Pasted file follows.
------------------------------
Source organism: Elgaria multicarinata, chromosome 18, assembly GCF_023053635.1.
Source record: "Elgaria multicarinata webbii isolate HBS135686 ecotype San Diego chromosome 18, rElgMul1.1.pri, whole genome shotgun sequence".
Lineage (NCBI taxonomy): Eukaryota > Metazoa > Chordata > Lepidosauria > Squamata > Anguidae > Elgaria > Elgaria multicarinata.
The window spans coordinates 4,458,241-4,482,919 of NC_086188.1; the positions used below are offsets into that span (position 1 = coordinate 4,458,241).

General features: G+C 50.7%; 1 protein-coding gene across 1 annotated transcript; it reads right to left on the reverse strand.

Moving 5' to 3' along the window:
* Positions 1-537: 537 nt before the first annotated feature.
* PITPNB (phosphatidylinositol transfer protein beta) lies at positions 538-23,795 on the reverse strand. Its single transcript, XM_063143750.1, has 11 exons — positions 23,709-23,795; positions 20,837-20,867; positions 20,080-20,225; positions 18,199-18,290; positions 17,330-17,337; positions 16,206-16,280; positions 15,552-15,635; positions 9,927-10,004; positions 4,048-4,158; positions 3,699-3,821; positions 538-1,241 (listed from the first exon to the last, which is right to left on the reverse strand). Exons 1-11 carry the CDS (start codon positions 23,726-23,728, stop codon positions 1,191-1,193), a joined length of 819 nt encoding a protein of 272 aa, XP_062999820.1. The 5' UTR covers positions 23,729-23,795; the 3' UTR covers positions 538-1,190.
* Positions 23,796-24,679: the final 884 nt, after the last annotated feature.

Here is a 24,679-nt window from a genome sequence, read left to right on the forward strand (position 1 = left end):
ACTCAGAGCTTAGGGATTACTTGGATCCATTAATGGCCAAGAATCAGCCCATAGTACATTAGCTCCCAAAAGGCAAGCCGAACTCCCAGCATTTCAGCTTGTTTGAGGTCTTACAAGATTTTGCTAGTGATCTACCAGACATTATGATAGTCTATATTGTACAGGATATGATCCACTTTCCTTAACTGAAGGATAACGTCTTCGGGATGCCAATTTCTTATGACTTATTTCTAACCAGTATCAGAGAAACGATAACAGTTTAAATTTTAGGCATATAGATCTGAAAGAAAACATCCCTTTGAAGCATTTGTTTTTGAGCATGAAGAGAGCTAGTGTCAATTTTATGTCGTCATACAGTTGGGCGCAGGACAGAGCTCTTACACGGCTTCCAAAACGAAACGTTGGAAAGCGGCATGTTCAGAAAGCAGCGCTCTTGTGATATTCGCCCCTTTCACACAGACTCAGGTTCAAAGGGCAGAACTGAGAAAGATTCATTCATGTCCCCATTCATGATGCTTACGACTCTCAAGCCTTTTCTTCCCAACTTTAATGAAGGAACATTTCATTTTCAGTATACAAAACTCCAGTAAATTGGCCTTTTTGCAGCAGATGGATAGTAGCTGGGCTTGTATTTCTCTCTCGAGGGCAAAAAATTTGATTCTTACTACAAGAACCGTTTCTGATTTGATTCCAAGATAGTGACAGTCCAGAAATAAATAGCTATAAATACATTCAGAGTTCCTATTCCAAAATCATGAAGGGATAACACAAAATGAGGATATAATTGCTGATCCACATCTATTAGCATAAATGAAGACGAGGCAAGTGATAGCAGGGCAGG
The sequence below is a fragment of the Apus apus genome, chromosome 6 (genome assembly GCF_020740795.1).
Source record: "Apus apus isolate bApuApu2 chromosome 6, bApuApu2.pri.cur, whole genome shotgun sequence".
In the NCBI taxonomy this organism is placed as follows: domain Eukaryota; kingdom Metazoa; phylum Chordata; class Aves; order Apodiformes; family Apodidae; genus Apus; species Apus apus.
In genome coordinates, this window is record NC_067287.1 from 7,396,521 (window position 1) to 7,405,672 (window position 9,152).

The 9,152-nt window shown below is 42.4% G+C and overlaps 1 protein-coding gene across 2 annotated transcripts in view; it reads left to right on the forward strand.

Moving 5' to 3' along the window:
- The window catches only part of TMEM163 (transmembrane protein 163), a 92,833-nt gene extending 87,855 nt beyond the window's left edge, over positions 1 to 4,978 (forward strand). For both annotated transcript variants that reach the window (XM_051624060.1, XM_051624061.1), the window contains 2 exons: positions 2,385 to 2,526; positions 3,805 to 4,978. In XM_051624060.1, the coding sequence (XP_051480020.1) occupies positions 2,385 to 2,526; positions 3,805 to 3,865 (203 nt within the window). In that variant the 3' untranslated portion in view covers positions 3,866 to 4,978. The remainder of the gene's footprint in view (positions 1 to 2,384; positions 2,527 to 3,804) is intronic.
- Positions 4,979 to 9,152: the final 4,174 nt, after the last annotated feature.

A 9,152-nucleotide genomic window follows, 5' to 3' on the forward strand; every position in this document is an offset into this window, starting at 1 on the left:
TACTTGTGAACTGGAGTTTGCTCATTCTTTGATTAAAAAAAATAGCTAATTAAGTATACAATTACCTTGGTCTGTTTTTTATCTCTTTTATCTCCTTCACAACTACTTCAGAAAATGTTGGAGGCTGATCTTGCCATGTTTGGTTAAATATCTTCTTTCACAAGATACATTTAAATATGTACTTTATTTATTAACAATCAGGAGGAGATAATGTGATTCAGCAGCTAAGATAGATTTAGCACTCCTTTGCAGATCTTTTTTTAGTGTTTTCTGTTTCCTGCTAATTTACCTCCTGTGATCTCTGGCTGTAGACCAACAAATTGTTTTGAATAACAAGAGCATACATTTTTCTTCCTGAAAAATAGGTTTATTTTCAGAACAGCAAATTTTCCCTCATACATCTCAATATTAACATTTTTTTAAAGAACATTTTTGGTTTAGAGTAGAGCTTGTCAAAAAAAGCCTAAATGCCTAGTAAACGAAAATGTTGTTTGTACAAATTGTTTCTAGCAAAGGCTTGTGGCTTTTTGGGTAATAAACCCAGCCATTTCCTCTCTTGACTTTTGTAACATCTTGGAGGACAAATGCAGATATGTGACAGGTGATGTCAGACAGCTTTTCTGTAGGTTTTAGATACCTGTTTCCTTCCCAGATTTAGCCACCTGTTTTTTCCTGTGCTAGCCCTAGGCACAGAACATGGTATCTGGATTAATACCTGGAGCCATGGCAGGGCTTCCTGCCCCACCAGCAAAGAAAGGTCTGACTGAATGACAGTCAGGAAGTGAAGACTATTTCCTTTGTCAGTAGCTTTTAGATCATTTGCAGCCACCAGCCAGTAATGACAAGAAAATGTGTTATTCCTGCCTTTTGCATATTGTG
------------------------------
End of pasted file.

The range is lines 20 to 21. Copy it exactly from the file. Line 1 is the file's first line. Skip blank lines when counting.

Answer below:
A 9,152-nucleotide genomic window follows, 5' to 3' on the forward strand; every position in this document is an offset into this window, starting at 1 on the left:
TACTTGTGAACTGGAGTTTGCTCATTCTTTGATTAAAAAAAATAGCTAATTAAGTATACAATTACCTTGGTCTGTTTTTTATCTCTTTTATCTCCTTCACAACTACTTCAGAAAATGTTGGAGGCTGATCTTGCCATGTTTGGTTAAATATCTTCTTTCACAAGATACATTTAAATATGTACTTTATTTATTAACAATCAGGAGGAGATAATGTGATTCAGCAGCTAAGATAGATTTAGCACTCCTTTGCAGATCTTTTTTTAGTGTTTTCTGTTTCCTGCTAATTTACCTCCTGTGATCTCTGGCTGTAGACCAACAAATTGTTTTGAATAACAAGAGCATACATTTTTCTTCCTGAAAAATAGGTTTATTTTCAGAACAGCAAATTTTCCCTCATACATCTCAATATTAACATTTTTTTAAAGAACATTTTTGGTTTAGAGTAGAGCTTGTCAAAAAAAGCCTAAATGCCTAGTAAACGAAAATGTTGTTTGTACAAATTGTTTCTAGCAAAGGCTTGTGGCTTTTTGGGTAATAAACCCAGCCATTTCCTCTCTTGACTTTTGTAACATCTTGGAGGACAAATGCAGATATGTGACAGGTGATGTCAGACAGCTTTTCTGTAGGTTTTAGATACCTGTTTCCTTCCCAGATTTAGCCACCTGTTTTTTCCTGTGCTAGCCCTAGGCACAGAACATGGTATCTGGATTAATACCTGGAGCCATGGCAGGGCTTCCTGCCCCACCAGCAAAGAAAGGTCTGACTGAATGACAGTCAGGAAGTGAAGACTATTTCCTTTGTCAGTAGCTTTTAGATCATTTGCAGCCACCAGCCAGTAATGACAAGAAAATGTGTTATTCCTGCCTTTTGCATATTGTG